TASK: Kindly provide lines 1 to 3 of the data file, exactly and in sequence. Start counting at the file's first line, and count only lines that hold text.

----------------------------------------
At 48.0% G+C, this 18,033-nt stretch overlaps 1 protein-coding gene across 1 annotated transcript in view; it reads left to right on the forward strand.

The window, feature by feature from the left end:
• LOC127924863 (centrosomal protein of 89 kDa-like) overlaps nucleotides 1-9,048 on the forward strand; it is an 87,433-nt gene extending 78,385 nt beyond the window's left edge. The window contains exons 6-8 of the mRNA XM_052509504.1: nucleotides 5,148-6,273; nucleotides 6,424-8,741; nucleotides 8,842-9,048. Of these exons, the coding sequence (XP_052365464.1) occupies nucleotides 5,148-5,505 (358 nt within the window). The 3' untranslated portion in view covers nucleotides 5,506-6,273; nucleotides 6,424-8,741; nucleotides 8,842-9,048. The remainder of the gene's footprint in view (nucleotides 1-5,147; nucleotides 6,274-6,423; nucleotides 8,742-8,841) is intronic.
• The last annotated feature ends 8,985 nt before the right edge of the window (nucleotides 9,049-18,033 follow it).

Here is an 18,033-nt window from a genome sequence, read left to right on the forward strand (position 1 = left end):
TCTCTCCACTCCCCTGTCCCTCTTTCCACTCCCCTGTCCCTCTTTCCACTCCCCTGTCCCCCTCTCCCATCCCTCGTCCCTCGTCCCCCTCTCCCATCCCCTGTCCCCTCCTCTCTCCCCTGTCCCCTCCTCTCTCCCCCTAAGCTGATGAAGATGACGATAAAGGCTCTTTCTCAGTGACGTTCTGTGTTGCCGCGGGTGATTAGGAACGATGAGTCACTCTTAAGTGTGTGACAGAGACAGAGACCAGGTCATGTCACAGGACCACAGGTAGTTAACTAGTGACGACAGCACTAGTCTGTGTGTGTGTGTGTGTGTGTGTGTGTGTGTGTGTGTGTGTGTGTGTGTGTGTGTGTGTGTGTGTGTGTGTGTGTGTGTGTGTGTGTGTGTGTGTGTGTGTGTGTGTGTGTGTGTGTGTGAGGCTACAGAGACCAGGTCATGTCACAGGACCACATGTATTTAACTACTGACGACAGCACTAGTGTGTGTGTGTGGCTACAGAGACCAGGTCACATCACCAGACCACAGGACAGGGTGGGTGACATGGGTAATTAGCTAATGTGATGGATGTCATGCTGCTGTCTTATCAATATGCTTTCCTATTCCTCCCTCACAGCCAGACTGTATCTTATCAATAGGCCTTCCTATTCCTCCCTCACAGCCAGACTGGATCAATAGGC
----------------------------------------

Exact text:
At 48.0% G+C, this 18,033-nt stretch overlaps 1 protein-coding gene across 1 annotated transcript in view; it reads left to right on the forward strand.

The window, feature by feature from the left end:
• LOC127924863 (centrosomal protein of 89 kDa-like) overlaps nucleotides 1-9,048 on the forward strand; it is an 87,433-nt gene extending 78,385 nt beyond the window's left edge. The window contains exons 6-8 of the mRNA XM_052509504.1: nucleotides 5,148-6,273; nucleotides 6,424-8,741; nucleotides 8,842-9,048. Of these exons, the coding sequence (XP_052365464.1) occupies nucleotides 5,148-5,505 (358 nt within the window). The 3' untranslated portion in view covers nucleotides 5,506-6,273; nucleotides 6,424-8,741; nucleotides 8,842-9,048. The remainder of the gene's footprint in view (nucleotides 1-5,147; nucleotides 6,274-6,423; nucleotides 8,742-8,841) is intronic.